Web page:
The legality of the ban has been debated in federal court. On Thursday, a federal appeals court maintained the suspension of Trump's immigration order in a unanimous, 29-page opinion that triggered an angry response from a president who hasn't suffered many losses of late.

Earlier, a Trump Presidential Memorandum froze federal hiring. But shortly afterward, the freeze was criticized because it disproportionately hurt veterans, who receive preference in federal jobs.

Trump's executive actions have come at a rapid clip, which is to be expected, said Mayer, the political science professor.

“A new president works quickly to assert his authority over the federal government,” Mayer said in an interview. “What is unusual is the scope of what Trump has tried to do and, frankly, the casualness with which these orders have come out.

“They were not properly vetted.”

One of the reasons the immigration order was struck down, Mayer said, “is because it was so sloppily executed.”

In some cases, federal agencies charged with enforcing the new administration's executive orders say they were “blindsided.”

“The departments of homeland security and state seem to be learning about things after the fact,” said Cristina Rodríguez, a constitutional law professor at Yale. “I don’t think we’ve seen anything like this before. It’s a disregard for reality — the desire to bypass agencies altogether.”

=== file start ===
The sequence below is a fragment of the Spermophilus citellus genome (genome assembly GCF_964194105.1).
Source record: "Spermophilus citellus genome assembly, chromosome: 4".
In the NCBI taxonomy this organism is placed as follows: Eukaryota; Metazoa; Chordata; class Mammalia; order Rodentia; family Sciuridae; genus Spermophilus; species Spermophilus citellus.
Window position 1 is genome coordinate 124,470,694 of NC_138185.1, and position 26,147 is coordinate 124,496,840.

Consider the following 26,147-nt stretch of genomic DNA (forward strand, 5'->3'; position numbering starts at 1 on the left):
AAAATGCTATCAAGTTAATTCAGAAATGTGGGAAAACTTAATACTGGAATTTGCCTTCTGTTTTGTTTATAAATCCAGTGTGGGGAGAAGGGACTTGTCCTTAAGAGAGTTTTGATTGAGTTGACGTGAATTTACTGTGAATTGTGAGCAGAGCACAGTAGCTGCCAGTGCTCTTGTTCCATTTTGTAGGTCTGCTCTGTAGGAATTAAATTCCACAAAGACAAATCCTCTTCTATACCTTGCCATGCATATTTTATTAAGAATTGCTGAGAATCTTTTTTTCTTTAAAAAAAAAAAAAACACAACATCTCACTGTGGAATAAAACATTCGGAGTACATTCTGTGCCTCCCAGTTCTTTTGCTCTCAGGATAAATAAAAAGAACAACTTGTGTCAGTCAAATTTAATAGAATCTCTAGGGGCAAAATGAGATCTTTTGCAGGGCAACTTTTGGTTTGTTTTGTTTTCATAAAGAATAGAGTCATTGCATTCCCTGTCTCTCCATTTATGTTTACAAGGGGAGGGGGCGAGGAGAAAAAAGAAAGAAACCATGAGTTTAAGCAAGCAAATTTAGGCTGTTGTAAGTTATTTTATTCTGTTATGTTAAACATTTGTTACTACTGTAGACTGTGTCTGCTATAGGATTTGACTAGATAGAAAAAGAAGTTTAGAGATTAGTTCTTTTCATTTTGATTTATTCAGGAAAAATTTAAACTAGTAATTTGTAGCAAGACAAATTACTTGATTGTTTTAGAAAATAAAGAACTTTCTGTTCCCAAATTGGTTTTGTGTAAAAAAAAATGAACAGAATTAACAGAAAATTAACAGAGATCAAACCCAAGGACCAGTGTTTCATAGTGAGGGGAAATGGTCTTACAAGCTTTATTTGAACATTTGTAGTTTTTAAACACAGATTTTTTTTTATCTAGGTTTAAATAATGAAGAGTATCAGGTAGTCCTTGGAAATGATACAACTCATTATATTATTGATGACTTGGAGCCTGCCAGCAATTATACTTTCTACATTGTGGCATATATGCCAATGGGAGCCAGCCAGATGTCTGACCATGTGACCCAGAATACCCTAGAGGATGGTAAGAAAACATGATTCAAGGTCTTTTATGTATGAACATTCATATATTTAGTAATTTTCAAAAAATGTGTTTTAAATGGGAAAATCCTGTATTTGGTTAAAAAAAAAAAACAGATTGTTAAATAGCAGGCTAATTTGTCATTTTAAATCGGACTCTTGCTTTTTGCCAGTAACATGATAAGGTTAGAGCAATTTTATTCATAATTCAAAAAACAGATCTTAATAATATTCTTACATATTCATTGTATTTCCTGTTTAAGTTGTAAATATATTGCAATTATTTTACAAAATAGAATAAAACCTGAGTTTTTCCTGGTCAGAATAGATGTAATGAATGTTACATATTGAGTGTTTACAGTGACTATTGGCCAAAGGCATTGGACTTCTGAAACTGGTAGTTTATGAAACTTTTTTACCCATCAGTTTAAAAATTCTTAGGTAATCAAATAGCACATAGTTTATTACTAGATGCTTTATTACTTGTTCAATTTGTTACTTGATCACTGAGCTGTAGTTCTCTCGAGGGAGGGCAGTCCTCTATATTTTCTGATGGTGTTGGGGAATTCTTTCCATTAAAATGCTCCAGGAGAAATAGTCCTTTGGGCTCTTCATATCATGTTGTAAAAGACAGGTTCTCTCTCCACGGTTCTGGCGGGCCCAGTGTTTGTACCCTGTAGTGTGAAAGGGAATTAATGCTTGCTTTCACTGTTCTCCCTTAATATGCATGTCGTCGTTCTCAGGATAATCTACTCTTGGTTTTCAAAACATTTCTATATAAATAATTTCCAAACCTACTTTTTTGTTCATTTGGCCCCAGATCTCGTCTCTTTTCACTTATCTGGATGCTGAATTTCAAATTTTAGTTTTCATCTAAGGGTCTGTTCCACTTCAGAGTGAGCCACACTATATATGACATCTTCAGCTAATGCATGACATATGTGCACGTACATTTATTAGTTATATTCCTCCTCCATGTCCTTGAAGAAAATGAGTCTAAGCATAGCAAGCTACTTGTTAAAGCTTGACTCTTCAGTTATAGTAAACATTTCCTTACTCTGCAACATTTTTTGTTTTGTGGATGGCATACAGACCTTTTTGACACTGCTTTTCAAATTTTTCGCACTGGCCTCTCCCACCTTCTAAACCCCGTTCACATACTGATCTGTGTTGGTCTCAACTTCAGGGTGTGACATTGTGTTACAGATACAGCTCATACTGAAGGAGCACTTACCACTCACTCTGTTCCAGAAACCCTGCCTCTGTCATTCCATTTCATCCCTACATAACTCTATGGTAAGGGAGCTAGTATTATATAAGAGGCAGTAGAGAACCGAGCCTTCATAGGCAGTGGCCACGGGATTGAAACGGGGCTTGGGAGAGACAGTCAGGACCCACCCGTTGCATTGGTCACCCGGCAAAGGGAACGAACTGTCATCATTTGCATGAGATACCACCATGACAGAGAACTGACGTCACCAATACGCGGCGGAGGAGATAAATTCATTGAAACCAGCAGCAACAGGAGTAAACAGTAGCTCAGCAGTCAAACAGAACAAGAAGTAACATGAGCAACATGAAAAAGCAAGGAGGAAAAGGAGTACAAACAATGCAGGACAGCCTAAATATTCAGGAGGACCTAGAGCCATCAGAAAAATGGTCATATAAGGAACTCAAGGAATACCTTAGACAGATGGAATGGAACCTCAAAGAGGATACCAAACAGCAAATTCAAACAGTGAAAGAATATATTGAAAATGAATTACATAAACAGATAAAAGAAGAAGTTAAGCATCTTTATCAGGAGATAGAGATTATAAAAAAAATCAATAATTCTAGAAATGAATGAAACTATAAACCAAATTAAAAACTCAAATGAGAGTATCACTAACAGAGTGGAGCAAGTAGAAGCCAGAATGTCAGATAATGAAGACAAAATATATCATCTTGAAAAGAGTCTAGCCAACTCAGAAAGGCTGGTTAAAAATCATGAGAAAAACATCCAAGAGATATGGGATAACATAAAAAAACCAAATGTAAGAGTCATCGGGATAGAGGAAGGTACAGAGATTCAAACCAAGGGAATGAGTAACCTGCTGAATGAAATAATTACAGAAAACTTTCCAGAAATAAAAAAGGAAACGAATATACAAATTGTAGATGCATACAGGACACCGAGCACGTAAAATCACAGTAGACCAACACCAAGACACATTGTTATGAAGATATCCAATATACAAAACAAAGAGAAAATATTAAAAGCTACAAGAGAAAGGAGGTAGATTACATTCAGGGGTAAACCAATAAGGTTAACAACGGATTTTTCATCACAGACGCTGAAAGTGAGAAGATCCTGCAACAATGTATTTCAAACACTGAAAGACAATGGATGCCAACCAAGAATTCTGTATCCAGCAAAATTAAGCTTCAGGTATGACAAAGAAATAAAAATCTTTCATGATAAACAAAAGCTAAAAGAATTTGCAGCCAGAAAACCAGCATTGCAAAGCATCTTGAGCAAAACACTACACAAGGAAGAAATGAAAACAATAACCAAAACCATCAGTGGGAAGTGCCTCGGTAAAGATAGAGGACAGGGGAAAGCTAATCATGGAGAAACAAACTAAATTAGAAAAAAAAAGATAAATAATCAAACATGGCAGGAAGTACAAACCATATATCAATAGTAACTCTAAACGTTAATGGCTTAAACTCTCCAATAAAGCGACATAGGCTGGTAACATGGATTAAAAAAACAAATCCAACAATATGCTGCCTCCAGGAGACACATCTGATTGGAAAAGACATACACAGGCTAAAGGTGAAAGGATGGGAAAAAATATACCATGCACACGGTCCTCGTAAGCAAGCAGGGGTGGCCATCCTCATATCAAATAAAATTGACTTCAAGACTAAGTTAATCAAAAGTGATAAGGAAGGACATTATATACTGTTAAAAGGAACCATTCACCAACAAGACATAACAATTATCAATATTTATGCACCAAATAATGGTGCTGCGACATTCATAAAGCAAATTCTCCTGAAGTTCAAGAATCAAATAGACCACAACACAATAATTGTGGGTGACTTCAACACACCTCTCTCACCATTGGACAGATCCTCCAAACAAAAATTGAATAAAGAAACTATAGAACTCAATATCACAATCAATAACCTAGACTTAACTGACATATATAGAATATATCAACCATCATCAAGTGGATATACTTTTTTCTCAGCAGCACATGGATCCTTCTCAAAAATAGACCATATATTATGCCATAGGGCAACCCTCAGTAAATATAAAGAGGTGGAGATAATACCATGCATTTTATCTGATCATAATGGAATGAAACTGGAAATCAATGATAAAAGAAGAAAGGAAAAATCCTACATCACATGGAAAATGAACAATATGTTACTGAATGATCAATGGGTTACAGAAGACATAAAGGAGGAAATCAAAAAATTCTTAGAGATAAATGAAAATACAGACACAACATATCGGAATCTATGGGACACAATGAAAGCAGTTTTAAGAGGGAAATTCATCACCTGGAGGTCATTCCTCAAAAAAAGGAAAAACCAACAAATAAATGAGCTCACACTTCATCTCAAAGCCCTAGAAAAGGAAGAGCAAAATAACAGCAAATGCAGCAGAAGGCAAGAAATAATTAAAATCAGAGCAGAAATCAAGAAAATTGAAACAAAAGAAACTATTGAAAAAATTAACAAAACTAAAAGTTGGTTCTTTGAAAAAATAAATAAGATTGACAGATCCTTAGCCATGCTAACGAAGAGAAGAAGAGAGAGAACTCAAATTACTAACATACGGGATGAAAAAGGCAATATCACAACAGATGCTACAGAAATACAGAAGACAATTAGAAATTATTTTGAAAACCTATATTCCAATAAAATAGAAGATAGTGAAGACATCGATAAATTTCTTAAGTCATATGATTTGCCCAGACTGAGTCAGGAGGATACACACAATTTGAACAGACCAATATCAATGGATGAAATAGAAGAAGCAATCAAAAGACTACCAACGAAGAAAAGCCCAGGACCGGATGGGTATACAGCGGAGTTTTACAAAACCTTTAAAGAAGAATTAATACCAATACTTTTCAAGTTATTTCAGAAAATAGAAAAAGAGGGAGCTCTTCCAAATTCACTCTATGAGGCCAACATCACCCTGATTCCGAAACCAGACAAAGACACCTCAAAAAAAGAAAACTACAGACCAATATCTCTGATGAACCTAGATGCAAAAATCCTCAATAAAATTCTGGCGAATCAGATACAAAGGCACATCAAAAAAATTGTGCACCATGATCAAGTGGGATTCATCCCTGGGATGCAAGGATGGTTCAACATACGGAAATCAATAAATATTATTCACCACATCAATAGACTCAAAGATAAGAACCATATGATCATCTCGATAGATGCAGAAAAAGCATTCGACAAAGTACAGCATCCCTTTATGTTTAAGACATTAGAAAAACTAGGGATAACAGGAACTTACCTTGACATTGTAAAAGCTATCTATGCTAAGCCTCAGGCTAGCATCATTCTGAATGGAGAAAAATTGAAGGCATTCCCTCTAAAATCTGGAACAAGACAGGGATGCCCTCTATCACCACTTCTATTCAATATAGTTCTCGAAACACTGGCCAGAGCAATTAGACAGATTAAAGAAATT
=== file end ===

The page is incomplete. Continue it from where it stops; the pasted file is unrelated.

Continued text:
Government fact-finding has grown more complex as the executive branch has expanded, Rodríguez told The Post.

When Washington assumed the presidency, he didn’t have senior advisers; a modern president wouldn’t need an executive order to find out details of a policy proposal.

Still, it’s uncommon for a president not to vet executive orders with the agencies that would have to carry them out, she said.

“It’s necessary in a different way now because society is much more complex and government has a much broader reach,” Rodríguez said. “You probably need greater expertise and people have been specialized in a way that they may not have had in [Washington's] time.”

Basically, an executive order is an official statement from the president about how the federal agencies he oversees are to use their resources.